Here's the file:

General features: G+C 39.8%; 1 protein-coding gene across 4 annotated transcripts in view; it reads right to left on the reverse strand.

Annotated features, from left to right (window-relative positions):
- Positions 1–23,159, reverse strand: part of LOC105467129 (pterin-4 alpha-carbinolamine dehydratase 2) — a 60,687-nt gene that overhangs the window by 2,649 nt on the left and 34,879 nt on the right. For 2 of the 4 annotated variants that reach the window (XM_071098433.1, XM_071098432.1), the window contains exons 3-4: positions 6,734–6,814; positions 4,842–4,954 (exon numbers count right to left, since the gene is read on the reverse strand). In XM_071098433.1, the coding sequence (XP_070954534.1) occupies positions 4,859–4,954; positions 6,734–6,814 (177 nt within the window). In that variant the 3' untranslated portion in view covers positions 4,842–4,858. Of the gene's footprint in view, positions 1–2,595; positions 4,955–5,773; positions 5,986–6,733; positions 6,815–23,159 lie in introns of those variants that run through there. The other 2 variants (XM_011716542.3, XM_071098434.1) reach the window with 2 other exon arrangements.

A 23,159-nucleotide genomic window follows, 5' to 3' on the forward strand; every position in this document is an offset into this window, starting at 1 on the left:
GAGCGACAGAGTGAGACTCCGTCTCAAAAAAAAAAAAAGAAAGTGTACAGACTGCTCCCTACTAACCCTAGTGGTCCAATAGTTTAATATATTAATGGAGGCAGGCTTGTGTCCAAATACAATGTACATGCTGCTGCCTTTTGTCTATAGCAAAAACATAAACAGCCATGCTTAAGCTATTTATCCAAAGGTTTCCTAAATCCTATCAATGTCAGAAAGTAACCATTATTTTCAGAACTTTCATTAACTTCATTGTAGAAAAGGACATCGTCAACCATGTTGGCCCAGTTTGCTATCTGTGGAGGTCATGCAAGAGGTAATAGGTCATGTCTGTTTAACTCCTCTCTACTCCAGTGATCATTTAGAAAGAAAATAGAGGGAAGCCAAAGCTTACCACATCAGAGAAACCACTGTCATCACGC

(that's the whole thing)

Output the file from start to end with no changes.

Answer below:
General features: G+C 39.8%; 1 protein-coding gene across 4 annotated transcripts in view; it reads right to left on the reverse strand.

Annotated features, from left to right (window-relative positions):
- Positions 1–23,159, reverse strand: part of LOC105467129 (pterin-4 alpha-carbinolamine dehydratase 2) — a 60,687-nt gene that overhangs the window by 2,649 nt on the left and 34,879 nt on the right. For 2 of the 4 annotated variants that reach the window (XM_071098433.1, XM_071098432.1), the window contains exons 3-4: positions 6,734–6,814; positions 4,842–4,954 (exon numbers count right to left, since the gene is read on the reverse strand). In XM_071098433.1, the coding sequence (XP_070954534.1) occupies positions 4,859–4,954; positions 6,734–6,814 (177 nt within the window). In that variant the 3' untranslated portion in view covers positions 4,842–4,858. Of the gene's footprint in view, positions 1–2,595; positions 4,955–5,773; positions 5,986–6,733; positions 6,815–23,159 lie in introns of those variants that run through there. The other 2 variants (XM_011716542.3, XM_071098434.1) reach the window with 2 other exon arrangements.

A 23,159-nucleotide genomic window follows, 5' to 3' on the forward strand; every position in this document is an offset into this window, starting at 1 on the left:
GAGCGACAGAGTGAGACTCCGTCTCAAAAAAAAAAAAAGAAAGTGTACAGACTGCTCCCTACTAACCCTAGTGGTCCAATAGTTTAATATATTAATGGAGGCAGGCTTGTGTCCAAATACAATGTACATGCTGCTGCCTTTTGTCTATAGCAAAAACATAAACAGCCATGCTTAAGCTATTTATCCAAAGGTTTCCTAAATCCTATCAATGTCAGAAAGTAACCATTATTTTCAGAACTTTCATTAACTTCATTGTAGAAAAGGACATCGTCAACCATGTTGGCCCAGTTTGCTATCTGTGGAGGTCATGCAAGAGGTAATAGGTCATGTCTGTTTAACTCCTCTCTACTCCAGTGATCATTTAGAAAGAAAATAGAGGGAAGCCAAAGCTTACCACATCAGAGAAACCACTGTCATCACGC